3. Group and discuss

  • Gather the "Mad, Sad, and Glad" feedback from each team member and organize it within the craft template to clearly visualize the information. 
  • Starting with ‘Mad,’ discuss each point. What caused this feeling? How can it be resolved or improved?
  • Repeat for ‘Sad’ and ‘Glad,’ spending more time celebrating the ‘Glad’ to end on a positive note.

4. Generate action items

  • Based on the discussion, ask the team to suggest actionable steps for improvement.
  • Make sure each action item is specific and assign it to someone for accountability.
  • Prioritize actions if the list becomes too long; focus on what will have the most impact.

5. Close the retrospective

  • Recap what you've all learned and the action items you've committed to.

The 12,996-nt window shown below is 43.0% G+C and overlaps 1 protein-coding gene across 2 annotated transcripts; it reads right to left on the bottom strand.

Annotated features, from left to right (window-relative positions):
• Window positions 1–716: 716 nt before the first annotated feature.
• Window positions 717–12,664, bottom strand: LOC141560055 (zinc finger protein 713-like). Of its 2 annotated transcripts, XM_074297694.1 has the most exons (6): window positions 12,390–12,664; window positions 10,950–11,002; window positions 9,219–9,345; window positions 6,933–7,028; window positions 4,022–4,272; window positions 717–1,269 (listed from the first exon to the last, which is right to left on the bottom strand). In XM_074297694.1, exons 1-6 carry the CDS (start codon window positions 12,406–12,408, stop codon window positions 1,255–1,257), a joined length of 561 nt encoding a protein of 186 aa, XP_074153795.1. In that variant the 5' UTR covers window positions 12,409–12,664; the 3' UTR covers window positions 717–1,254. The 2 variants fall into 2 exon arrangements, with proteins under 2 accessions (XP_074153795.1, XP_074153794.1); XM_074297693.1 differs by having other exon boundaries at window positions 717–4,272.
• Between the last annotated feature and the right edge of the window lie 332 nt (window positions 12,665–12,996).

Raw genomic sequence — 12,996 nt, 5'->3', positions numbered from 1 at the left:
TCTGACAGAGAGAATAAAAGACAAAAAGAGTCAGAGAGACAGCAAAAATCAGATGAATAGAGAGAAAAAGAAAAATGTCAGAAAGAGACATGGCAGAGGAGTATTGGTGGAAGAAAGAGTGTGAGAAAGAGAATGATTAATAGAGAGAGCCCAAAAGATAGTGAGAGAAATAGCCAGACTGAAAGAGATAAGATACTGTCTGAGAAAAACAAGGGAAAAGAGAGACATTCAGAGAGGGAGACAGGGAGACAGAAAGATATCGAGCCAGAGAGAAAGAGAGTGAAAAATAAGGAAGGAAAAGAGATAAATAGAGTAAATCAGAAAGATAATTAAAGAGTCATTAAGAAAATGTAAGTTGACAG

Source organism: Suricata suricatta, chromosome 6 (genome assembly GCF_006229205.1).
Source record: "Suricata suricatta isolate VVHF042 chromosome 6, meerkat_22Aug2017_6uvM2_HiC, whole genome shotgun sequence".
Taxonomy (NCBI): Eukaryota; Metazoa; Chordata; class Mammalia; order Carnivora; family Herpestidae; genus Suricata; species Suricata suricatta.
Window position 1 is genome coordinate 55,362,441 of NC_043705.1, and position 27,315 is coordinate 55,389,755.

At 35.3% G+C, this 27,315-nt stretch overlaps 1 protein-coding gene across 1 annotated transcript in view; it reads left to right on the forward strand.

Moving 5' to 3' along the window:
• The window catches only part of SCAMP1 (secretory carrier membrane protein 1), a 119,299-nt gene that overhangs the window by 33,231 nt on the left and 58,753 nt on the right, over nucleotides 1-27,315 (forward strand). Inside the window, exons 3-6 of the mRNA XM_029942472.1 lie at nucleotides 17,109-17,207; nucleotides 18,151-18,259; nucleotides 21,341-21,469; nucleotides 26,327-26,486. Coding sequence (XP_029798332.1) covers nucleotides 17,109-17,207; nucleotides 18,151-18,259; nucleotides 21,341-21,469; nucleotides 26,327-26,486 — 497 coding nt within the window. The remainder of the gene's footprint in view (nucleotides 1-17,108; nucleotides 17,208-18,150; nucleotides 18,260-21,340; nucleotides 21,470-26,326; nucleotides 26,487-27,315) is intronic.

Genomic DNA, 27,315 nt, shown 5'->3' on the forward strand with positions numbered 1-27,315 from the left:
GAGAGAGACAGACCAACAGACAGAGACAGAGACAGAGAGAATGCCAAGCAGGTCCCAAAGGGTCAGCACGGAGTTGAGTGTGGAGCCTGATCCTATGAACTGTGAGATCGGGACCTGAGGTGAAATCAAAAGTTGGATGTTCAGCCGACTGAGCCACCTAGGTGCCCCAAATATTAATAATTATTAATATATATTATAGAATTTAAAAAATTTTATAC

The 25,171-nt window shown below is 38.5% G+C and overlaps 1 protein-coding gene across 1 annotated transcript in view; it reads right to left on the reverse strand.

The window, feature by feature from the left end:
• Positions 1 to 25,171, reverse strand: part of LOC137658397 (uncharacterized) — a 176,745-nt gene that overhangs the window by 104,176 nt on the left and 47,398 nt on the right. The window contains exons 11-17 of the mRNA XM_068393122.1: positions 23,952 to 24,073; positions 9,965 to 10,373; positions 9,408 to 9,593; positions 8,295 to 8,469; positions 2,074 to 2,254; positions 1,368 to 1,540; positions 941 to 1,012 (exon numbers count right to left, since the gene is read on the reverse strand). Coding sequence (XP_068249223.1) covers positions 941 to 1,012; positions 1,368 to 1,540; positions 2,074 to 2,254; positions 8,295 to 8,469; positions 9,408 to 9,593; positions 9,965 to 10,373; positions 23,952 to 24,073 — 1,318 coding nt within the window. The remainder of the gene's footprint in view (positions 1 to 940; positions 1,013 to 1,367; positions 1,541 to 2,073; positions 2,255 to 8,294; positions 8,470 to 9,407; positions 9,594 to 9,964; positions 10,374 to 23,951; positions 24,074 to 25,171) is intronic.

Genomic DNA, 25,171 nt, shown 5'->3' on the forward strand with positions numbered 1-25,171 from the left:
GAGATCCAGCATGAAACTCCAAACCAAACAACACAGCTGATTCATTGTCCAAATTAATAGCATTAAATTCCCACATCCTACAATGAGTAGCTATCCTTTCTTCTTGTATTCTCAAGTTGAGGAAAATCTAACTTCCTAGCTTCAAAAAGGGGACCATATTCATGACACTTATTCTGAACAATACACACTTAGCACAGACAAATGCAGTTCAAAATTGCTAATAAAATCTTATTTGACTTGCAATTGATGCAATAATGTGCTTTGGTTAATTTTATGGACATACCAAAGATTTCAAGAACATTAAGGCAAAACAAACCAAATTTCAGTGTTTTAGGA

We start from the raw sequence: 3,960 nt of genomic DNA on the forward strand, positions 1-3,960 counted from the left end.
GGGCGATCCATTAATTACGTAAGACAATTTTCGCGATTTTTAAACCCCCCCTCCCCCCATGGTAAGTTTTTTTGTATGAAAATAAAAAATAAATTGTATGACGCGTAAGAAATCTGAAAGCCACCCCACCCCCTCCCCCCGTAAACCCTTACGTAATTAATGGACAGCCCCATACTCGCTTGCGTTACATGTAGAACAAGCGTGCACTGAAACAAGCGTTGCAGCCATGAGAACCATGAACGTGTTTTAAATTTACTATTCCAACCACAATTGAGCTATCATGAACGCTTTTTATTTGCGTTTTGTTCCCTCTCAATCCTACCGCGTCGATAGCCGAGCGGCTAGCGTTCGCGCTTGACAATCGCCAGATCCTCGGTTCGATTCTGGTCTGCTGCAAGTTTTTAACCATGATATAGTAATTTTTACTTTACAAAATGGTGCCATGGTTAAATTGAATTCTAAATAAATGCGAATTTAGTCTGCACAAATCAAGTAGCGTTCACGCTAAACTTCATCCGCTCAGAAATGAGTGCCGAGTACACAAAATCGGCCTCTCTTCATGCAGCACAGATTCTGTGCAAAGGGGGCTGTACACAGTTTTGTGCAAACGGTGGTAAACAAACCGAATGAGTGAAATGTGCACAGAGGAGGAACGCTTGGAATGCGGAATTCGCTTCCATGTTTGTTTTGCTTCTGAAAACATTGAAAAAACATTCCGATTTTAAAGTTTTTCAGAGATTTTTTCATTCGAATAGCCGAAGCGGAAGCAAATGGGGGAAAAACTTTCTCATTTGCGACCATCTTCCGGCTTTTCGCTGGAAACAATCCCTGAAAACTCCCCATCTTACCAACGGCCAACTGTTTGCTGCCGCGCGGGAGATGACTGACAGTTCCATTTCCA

• Schedule a follow-up meeting or set a date to check in on the progress of action items.

Common pitfalls and how to avoid them

Conducting retrospectives can be incredibly beneficial for team growth and cohesion, but like any process, they come with their own set of challenges. If you're not careful, you could find yourself steering off course. To keep you on the right path, here are some common pitfalls and proactive ways to dodge them:

  • Silence isn’t always golden: Encourage open discussion among team members. To create an environment where everyone feels comfortable sharing use icebreakers or anonymous feedback tools to encourage open communication.
  • Keeping it simple is key: In an effort to cover all bases, you might be tempted to delve into every nook and cranny of an issue. However, Mad, Sad, Glad Retrospectives are designed to be straightforward, focusing on core feelings and experiences. Stick to the format and discourage tangential discussions. Save complex issues for a different meeting where they can get the attention they deserve.
  • Don't discount emotions: This isn't a checklist exercise; it's an emotional check-in. Emotions carry weight and can significantly impact team performance. Validate each person's feelings and show that you take them as seriously as any technical issue or project milestone.